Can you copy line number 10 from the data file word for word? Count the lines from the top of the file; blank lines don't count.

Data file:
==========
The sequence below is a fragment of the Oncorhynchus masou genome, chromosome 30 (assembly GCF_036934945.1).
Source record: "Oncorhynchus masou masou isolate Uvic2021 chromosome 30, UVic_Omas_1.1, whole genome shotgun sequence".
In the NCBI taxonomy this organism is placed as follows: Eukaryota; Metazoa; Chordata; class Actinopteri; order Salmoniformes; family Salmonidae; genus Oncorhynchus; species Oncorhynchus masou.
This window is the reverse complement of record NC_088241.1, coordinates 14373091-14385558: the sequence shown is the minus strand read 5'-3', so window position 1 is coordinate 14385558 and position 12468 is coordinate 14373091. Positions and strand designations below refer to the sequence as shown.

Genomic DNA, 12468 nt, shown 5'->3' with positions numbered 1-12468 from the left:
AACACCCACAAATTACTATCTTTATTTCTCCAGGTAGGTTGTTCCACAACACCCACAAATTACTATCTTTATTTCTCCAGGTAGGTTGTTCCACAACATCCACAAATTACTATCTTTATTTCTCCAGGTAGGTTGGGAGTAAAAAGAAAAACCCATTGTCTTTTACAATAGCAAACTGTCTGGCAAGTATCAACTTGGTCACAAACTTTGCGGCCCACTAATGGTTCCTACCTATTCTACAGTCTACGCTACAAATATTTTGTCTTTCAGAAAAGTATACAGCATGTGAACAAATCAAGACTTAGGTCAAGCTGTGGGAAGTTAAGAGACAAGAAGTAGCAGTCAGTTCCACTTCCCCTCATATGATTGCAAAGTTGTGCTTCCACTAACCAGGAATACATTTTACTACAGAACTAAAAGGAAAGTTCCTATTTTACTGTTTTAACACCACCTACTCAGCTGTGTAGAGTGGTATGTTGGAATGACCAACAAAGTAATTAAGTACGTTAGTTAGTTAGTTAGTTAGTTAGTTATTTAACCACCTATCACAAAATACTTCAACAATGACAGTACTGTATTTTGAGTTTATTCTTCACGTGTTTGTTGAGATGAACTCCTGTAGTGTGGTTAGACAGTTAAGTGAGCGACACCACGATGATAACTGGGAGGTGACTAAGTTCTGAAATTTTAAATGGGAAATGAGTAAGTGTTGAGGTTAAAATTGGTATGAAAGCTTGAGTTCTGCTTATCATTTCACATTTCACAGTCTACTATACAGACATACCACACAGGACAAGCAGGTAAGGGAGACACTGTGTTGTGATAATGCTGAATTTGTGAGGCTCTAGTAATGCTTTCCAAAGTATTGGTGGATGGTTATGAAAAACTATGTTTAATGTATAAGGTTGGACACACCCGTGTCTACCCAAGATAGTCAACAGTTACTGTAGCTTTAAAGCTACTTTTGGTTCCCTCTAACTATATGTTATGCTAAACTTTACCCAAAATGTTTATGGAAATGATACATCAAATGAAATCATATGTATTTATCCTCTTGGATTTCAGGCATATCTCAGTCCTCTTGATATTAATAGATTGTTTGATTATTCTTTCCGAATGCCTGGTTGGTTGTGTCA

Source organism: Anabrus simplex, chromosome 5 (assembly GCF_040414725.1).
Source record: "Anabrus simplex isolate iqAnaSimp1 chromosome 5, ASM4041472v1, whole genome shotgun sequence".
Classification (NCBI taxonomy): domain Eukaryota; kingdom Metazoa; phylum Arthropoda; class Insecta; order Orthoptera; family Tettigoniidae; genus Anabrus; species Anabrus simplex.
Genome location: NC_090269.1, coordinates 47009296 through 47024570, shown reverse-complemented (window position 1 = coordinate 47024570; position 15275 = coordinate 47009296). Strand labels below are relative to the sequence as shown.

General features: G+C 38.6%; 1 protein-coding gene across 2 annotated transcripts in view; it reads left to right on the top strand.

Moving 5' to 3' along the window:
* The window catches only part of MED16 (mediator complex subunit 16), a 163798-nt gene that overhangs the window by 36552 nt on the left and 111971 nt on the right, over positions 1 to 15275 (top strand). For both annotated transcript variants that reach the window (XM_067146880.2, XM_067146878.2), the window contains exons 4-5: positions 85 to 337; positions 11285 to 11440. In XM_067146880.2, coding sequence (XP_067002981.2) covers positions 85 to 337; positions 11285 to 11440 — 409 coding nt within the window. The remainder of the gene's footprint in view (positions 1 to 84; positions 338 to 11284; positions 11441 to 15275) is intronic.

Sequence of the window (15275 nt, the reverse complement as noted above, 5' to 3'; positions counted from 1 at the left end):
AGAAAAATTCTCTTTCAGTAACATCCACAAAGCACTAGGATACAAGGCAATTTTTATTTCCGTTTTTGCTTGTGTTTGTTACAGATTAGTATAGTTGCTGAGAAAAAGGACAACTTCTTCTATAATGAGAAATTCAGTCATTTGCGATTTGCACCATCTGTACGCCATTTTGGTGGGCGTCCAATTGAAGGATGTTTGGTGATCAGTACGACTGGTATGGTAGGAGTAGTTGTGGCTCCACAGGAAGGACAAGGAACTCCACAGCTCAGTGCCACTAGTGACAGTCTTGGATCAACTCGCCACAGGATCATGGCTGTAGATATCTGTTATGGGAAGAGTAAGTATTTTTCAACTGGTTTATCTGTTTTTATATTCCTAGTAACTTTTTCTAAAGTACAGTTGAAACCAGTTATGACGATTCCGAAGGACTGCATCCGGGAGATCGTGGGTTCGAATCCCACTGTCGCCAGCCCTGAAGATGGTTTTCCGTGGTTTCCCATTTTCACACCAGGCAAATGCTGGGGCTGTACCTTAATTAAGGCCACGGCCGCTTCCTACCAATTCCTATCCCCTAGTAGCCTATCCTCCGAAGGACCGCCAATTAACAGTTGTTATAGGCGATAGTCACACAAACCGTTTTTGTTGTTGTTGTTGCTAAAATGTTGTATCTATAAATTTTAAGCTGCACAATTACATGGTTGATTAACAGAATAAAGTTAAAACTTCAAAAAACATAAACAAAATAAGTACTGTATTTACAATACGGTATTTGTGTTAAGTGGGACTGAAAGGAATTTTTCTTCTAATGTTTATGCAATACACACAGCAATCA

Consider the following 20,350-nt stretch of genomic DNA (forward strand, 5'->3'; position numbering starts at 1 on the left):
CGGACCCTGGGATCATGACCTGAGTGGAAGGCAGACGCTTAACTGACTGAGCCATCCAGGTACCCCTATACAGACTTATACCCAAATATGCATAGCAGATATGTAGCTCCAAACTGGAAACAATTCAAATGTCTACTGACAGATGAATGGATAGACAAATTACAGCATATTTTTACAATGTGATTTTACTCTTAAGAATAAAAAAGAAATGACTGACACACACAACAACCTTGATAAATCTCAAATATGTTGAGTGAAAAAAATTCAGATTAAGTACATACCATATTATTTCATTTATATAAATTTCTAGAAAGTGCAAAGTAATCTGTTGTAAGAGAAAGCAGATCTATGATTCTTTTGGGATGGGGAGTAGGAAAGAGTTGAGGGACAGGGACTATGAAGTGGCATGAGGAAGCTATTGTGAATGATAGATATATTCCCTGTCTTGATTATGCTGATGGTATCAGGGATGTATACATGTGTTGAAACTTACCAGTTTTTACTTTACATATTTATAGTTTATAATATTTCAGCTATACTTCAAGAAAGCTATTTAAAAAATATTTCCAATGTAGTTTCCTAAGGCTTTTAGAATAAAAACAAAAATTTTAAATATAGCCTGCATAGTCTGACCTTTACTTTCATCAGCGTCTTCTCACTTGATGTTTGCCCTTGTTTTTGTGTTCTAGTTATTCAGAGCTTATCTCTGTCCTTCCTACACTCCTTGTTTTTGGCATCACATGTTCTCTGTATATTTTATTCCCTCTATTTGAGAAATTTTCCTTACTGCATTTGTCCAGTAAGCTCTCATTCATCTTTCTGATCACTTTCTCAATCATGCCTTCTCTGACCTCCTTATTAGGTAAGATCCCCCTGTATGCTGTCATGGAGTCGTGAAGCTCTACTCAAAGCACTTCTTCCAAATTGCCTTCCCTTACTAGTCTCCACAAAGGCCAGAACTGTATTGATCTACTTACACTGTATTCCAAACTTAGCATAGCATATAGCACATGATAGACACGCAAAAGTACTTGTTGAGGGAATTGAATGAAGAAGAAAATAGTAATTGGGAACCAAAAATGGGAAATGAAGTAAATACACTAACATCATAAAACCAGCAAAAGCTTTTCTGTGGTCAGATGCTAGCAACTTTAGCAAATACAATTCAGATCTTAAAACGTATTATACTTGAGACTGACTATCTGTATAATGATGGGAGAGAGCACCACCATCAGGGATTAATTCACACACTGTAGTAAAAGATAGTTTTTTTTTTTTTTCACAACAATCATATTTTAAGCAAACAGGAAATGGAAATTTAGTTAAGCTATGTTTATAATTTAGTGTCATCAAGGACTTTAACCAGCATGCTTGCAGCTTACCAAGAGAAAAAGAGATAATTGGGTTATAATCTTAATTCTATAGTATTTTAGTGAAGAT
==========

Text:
Genome location: NC_090269.1, coordinates 47009296 through 47024570, shown reverse-complemented (window position 1 = coordinate 47024570; position 15275 = coordinate 47009296). Strand labels below are relative to the sequence as shown.